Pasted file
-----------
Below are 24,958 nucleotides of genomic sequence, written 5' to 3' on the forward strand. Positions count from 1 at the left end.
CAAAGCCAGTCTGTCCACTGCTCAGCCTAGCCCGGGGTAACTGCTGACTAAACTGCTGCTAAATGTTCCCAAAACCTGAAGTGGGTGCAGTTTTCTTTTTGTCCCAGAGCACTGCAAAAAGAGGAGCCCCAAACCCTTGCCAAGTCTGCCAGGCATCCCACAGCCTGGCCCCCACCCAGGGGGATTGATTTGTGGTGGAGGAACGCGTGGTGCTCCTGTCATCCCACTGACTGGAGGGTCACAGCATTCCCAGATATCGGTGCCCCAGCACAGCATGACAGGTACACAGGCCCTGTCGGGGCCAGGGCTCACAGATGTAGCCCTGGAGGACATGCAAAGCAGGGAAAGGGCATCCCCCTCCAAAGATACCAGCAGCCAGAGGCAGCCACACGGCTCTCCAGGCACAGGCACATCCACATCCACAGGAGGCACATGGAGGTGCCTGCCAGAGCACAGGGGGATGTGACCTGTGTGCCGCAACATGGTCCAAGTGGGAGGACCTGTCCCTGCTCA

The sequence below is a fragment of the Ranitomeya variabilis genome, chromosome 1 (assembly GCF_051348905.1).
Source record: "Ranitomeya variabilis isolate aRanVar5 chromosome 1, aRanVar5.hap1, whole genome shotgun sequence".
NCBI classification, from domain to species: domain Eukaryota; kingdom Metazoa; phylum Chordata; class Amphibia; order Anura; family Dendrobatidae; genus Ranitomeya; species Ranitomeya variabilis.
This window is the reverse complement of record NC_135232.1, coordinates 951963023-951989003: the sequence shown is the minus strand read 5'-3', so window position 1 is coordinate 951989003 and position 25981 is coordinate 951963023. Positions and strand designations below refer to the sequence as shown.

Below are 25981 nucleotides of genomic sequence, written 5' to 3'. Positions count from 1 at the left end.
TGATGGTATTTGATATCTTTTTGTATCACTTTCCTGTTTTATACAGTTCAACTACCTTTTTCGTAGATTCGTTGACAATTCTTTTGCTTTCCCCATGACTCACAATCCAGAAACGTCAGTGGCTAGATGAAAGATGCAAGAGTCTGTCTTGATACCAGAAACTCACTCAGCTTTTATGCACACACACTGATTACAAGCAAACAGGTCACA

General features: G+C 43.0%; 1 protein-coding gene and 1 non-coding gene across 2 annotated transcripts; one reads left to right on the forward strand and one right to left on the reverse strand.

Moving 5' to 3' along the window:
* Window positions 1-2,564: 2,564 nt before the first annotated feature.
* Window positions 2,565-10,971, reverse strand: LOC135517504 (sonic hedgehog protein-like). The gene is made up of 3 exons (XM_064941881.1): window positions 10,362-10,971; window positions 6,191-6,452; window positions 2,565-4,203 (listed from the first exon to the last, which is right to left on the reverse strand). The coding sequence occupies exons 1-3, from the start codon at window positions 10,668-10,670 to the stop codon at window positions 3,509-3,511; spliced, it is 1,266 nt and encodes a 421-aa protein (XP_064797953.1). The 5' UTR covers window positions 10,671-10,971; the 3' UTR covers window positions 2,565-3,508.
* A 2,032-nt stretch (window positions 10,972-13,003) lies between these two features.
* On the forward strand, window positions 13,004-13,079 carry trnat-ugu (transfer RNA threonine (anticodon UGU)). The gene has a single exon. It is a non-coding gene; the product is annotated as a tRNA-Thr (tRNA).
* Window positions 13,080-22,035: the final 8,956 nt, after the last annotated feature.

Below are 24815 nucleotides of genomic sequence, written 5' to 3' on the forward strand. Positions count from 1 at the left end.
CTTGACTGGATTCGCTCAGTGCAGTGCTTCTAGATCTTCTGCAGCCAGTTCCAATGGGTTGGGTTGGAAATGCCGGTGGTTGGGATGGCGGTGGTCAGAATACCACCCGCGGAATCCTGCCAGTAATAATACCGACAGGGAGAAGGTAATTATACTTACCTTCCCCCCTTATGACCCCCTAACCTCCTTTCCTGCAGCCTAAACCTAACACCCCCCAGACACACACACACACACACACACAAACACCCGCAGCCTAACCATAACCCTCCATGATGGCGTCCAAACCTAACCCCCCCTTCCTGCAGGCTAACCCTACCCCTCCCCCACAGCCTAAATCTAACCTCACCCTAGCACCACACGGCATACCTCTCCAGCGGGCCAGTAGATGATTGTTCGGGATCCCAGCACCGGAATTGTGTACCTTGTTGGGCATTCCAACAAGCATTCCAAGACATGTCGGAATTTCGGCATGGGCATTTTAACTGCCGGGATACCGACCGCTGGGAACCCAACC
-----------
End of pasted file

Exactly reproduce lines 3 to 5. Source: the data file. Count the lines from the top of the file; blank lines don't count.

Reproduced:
The sequence below is a fragment of the Ranitomeya variabilis genome, chromosome 1 (assembly GCF_051348905.1).
Source record: "Ranitomeya variabilis isolate aRanVar5 chromosome 1, aRanVar5.hap1, whole genome shotgun sequence".
NCBI classification, from domain to species: domain Eukaryota; kingdom Metazoa; phylum Chordata; class Amphibia; order Anura; family Dendrobatidae; genus Ranitomeya; species Ranitomeya variabilis.